Cecile LeBlanc

Pam Koch/Project FeederWatch

Feeding wild birds in the backyard is an enjoyable hobby for many. But for Emma Greig it’s much more—it’s a way to keep tabs on what’s happening with bird populations across the country.

JJ Cadiz, Cajay

Each year barn swallows dart and swoop in summer skies to catch insects. But these flashy blue and orange aerialists aren’t on the hunt for only food. As is true with our own species, barn swallows use athletics and appearance to show off to the opposite sex.

With their distinctive forked tails, barn swallows are widespread. On multiple continents they build mud cup nests under bridges and in barns and other human structures. But their choice of mates varies from place to place.

Cecline LeBlanc

How do you start a garden? That’s a lesson students at the West Sedona Elementary School have recently learned. And they learned it so well that they received a 2011 Youth Garden Award from the National Gardening Association.

Promotheus Solar

Flagstaff’s Southside Murdoch Community Center is about to get solar panels installed on its roof. That’s not innovative—but the way the panels are being paid for is. Thanks to 87 small-scale investors and a company named Solar Mosaic, the center will enjoy long-term energy savings without big upfront costs.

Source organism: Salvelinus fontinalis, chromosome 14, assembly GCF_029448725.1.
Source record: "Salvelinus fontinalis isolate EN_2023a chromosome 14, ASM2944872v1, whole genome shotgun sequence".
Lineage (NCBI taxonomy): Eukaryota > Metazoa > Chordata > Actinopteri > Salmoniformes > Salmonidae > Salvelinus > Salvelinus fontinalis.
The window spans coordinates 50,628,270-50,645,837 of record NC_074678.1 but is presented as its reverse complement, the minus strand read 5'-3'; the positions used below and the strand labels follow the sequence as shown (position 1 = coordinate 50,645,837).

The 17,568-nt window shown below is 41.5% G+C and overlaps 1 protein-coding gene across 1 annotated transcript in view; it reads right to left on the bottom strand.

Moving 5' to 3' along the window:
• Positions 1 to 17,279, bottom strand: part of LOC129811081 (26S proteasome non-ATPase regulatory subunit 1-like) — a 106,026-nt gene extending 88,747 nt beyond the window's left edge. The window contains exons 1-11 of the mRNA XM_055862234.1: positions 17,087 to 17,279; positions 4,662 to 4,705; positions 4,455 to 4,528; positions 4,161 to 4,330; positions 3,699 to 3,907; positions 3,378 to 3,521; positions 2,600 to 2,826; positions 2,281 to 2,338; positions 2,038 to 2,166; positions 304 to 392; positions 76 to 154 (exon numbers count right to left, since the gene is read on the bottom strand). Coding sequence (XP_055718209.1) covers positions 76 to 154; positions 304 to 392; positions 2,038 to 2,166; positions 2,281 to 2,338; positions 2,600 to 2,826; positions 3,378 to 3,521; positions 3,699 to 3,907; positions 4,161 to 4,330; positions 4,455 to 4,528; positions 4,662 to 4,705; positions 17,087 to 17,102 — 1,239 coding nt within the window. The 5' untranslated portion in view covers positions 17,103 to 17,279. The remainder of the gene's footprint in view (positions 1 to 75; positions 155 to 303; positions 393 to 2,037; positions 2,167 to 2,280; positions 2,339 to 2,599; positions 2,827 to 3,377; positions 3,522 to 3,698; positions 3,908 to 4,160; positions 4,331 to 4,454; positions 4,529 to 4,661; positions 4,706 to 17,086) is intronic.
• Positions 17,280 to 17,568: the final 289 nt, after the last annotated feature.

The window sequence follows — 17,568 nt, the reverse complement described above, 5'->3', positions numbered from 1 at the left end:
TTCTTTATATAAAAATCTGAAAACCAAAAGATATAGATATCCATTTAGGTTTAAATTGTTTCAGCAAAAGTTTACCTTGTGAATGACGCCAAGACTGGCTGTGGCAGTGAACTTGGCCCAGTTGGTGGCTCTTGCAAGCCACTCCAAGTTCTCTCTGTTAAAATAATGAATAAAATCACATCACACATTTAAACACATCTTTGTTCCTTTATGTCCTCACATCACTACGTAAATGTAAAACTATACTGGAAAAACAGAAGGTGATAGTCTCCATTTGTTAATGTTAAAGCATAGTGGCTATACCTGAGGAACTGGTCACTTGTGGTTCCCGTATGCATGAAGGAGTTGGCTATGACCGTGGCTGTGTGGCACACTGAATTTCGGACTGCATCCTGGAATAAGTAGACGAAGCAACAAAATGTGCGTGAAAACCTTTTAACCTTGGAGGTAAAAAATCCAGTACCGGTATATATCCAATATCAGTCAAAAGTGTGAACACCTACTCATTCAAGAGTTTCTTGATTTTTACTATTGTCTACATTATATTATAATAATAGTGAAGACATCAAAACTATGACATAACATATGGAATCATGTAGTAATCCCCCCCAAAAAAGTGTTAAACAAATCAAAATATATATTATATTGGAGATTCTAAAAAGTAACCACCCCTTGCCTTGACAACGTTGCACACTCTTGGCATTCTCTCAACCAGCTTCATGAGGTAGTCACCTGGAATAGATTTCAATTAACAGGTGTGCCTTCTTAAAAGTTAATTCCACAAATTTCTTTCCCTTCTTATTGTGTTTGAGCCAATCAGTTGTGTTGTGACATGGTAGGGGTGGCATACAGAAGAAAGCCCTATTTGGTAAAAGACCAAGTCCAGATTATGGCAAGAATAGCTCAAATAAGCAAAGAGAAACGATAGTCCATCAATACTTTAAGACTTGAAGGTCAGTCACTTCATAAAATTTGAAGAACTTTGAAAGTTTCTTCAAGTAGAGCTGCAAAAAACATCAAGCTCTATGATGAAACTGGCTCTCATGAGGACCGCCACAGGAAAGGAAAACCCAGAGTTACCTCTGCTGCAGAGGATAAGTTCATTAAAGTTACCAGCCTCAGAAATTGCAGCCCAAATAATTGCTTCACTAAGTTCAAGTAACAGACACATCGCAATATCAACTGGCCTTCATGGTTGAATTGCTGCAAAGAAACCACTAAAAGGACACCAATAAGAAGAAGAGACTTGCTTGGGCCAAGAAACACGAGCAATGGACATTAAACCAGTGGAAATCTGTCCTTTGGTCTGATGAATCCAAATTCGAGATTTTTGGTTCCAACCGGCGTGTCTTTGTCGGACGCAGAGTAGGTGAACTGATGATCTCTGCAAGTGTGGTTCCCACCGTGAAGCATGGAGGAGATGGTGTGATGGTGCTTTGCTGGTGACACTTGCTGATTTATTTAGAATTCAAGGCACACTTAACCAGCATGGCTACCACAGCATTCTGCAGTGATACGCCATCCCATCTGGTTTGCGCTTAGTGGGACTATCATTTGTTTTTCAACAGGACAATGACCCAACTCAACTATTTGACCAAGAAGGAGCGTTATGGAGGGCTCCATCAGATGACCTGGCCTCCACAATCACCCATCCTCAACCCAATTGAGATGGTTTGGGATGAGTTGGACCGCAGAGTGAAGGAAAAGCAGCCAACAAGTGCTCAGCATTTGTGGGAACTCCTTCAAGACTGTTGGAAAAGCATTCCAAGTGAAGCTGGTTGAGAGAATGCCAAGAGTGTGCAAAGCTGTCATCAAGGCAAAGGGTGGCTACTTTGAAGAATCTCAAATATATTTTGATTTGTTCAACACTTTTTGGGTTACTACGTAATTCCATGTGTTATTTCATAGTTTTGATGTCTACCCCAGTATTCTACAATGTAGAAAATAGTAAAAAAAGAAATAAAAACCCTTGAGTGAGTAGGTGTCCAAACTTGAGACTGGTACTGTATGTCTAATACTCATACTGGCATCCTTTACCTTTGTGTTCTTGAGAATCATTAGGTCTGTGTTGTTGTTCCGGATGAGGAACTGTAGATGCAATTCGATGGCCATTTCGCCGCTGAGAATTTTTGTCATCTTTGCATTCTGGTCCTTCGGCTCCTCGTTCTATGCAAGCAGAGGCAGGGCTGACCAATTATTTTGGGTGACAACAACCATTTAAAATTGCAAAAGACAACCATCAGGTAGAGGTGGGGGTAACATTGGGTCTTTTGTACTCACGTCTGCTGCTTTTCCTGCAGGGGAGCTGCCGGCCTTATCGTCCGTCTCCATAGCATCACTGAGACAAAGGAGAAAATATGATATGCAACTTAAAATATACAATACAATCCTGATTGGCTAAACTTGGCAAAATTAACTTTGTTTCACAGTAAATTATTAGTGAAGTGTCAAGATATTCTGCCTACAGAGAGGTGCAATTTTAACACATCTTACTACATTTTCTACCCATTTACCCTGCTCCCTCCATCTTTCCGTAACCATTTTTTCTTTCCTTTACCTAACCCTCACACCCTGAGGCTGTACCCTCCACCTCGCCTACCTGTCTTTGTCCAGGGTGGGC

Solar Mosaic focuses on financing clean energy projects with help from what it calls the “power of the crowd.” So far the company has funded five solar projects in California and Arizona. 

Many parts of the Colorado Plateau are covered with distinctive soil crusts. Scientists are learning more about how they aid ecosystems—especially by providing good places for plants to grow.

Soil crusts rely on tiny organisms called cyanobacteria that are good at colonizing bare soil. In cold regions, frost heaving can give a dark, pinnacled appearance to soil covered with cyanobacteria. And that complicated micro-topography is key to what comes next.


Each year an average of 250 people are rescued from inside Grand Canyon. Many of them are hikers unprepared for the substantial temperature difference between the top of the rim and inside the canyon. Hikers can be surprised as they start with pleasant 70-degree temperatures at the top and approach a dangerous 100 degrees, or more, near the river.

Now the National Weather Service is working to address that gap in perceptions. With help from the Park Service, it installed two weather stations inside the Canyon: one at Indian Garden Campground, the other at Phantom Ranch.